This site is not maintained. Click here for the new website of Richard Dawkins.

The Magic of Reality by Richard Dawkins - review

alt text
Dawkins: 'a friendly, conversational and forthright tone'. Photograph: Anne Katrin Purkiss/Rex Features

Myths and fables are the first Just So stories; they tell us what we would like to know. Science tells us what we may know, along with why and how we may know it. Myths endure because, at their best, they are great stories. The narrative of science is always incomplete, continuously under revision, and seldom delivers a neat ending or a consoling moral. Even so, as Richard Dawkins confirms again and again in this book – his first for "a family audience" – science composes stories as thrilling as Homer, as profound as Job, and as entertaining as anything by Kipling.

Consider the epic of creation: in considerably less time than it takes to say "Let there be light", all matter, time and space confected itself either from nothing, or almost nothing, about 13.7bn years ago, and within the first second was already on course to become an unimaginably vast arena for dark matter, light, galaxies, stars, planets, comets, asteroids, 92 elements, countless chemical compounds and finally – as far as we know – on just one little speck of a planet, a world of living things. No less wonderful is that this whole story has been transcribed by collective effort in only 400 years, with the agency of light and some help from telescope, microscope and the light-splitting, rainbow-making spectroscope. "Rainbows are not just beautiful to look at," says Dawkins. "In a way, they tell us when everything began, including time and space. I think that makes the rainbow even more beautiful."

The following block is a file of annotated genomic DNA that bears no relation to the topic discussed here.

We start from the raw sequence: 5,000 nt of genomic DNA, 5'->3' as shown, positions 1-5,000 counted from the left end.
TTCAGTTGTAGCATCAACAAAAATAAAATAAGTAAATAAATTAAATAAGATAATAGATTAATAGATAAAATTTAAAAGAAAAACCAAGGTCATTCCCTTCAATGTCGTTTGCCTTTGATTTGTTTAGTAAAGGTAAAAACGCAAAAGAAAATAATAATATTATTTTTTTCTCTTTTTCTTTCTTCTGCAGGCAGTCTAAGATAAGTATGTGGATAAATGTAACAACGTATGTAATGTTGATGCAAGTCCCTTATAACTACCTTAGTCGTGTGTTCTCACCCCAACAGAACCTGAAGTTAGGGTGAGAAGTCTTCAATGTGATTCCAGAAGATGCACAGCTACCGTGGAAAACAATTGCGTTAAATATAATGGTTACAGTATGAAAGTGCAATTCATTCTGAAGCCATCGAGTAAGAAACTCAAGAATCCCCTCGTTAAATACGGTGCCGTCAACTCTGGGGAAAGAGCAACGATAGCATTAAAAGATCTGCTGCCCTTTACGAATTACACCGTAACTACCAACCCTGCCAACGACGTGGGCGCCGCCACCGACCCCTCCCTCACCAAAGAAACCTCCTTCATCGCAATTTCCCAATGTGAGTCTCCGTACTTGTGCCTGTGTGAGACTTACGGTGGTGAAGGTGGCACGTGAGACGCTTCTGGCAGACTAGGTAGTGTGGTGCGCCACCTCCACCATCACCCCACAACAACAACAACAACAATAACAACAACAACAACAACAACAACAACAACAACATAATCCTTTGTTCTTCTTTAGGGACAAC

He has, of course, stood up for rainbow research before: specifically in Unweaving the Rainbow (1998) and the strengths, and possible weaknesses, of this book lie in just that: it is a distillation of so much that Dawkins has written and argued since the publication of The Selfish Gene (1976), not excluding his 2006 provocation The God Delusion. The strength is that he knows his ground. The weakness is that – for a "family audience" – he deliberately constrains his vocabulary along with the exuberant imagery and belligerence that made his reputation from the start. The tone is friendly, conversational and forthright: don't ask him to explain how a rainbow tells you that time and space began with the big bang "because, not being a cosmologist, I don't understand it myself".

There is a price to be paid for a disarming manner. The reader may wonder whether you really have the ammunition and firepower needed to hold your ground. There is, conversely, a reward: such asides are a grown-up reminder that science is also about things we don't know, but which we are sure can be addressed.